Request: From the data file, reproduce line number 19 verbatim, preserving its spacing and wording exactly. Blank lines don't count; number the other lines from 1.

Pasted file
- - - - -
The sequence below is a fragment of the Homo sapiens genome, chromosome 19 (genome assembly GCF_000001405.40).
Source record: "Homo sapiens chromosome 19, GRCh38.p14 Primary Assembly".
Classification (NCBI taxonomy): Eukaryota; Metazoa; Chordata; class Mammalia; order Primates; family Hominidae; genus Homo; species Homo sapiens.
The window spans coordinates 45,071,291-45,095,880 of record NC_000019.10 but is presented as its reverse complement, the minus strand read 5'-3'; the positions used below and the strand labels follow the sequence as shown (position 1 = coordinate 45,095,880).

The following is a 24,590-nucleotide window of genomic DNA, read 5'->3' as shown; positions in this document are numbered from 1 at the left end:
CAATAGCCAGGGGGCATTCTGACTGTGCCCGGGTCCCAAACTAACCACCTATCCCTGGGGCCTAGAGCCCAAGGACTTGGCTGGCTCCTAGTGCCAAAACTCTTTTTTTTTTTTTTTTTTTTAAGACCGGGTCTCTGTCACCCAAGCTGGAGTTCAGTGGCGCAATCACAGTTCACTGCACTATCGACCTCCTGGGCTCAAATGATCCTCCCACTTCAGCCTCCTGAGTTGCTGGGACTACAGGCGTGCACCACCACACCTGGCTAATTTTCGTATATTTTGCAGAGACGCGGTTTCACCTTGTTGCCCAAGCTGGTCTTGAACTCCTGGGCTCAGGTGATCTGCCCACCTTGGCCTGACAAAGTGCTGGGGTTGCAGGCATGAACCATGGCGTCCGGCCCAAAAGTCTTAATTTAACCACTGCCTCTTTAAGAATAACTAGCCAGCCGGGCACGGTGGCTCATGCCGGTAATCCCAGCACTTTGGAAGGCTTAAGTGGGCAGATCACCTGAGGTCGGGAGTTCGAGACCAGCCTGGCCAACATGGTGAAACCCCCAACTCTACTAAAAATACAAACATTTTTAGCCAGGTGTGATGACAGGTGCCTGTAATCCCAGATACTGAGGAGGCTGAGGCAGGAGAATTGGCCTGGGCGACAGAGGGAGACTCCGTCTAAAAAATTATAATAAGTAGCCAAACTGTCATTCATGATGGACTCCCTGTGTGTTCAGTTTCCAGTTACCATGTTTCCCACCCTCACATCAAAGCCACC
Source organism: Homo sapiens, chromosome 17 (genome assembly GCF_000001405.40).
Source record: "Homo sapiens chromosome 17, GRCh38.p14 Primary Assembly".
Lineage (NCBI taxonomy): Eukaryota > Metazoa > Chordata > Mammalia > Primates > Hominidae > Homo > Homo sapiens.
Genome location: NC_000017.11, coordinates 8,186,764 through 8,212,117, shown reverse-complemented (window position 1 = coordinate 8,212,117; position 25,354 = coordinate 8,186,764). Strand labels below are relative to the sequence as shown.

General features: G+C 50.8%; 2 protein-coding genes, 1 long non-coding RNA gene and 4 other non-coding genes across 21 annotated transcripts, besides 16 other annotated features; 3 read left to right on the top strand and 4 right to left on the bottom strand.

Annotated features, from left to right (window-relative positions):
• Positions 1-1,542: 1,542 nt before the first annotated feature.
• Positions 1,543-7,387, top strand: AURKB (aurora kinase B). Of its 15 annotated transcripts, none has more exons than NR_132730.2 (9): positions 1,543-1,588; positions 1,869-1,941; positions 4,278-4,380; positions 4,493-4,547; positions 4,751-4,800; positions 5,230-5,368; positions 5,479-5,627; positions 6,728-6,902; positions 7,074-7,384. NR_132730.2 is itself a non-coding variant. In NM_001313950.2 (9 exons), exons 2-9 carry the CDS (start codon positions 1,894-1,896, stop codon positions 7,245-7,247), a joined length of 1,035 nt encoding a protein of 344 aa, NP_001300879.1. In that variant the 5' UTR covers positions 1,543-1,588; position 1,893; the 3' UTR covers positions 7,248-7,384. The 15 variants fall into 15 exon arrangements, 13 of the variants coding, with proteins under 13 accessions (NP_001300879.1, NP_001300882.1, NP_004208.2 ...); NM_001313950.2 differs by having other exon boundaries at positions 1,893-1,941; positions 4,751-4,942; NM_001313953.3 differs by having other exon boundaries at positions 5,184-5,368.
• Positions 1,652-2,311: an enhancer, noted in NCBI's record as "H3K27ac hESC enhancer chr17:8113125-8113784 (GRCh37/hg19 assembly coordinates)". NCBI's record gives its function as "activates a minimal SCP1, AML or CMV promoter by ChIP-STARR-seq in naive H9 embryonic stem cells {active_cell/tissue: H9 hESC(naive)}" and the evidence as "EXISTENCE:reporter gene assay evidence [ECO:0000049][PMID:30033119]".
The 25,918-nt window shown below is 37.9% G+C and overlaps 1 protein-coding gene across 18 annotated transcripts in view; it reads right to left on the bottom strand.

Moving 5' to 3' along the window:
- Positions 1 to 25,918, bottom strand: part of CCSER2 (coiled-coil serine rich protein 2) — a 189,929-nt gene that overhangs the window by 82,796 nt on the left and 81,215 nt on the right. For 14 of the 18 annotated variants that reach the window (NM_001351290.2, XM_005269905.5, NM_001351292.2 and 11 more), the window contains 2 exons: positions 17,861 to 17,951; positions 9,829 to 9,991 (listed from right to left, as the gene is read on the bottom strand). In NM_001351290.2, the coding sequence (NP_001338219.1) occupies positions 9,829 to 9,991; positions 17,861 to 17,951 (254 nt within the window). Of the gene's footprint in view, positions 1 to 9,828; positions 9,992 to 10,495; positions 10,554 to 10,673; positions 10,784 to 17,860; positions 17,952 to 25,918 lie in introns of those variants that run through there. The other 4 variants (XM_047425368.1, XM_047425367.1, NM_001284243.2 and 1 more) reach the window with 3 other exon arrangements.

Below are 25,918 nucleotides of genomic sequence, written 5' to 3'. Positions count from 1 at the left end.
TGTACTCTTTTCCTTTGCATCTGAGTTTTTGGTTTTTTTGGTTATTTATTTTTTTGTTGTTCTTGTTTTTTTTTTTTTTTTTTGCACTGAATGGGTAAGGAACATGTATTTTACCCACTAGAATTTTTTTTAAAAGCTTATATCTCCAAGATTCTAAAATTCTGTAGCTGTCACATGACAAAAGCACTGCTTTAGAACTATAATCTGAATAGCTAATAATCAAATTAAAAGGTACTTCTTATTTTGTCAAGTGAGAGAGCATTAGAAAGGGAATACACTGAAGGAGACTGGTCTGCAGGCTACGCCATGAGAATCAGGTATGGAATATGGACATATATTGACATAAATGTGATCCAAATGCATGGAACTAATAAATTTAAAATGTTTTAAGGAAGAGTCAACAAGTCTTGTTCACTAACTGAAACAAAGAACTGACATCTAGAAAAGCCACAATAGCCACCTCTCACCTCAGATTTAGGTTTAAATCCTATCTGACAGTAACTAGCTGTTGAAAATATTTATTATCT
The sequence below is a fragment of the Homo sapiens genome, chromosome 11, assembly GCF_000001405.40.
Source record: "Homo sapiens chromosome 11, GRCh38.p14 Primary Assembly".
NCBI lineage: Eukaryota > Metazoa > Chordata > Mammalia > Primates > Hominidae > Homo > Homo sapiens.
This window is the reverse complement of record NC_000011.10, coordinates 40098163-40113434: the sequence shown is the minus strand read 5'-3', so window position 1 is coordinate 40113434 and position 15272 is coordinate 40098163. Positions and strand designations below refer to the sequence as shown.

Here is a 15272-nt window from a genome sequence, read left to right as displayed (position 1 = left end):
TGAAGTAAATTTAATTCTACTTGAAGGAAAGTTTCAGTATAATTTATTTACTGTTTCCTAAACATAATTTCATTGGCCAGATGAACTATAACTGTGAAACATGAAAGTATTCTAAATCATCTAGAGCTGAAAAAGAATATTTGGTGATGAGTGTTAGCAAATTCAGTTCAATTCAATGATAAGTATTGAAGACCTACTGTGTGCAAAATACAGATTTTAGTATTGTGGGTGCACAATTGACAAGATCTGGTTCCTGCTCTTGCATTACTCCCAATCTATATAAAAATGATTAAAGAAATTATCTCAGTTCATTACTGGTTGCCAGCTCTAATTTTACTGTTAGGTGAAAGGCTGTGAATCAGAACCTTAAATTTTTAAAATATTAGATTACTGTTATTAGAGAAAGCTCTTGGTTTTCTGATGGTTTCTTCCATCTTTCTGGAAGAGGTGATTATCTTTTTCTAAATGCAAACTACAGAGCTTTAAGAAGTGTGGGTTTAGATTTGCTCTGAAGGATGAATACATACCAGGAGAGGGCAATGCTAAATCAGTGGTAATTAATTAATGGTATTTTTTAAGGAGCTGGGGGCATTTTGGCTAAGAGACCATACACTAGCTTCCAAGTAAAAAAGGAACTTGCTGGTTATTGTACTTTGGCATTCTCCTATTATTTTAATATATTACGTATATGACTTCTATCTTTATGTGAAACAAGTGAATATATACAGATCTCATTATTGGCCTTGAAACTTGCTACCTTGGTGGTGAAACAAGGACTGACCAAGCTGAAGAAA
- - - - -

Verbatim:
Below are 25,918 nucleotides of genomic sequence, written 5' to 3'. Positions count from 1 at the left end.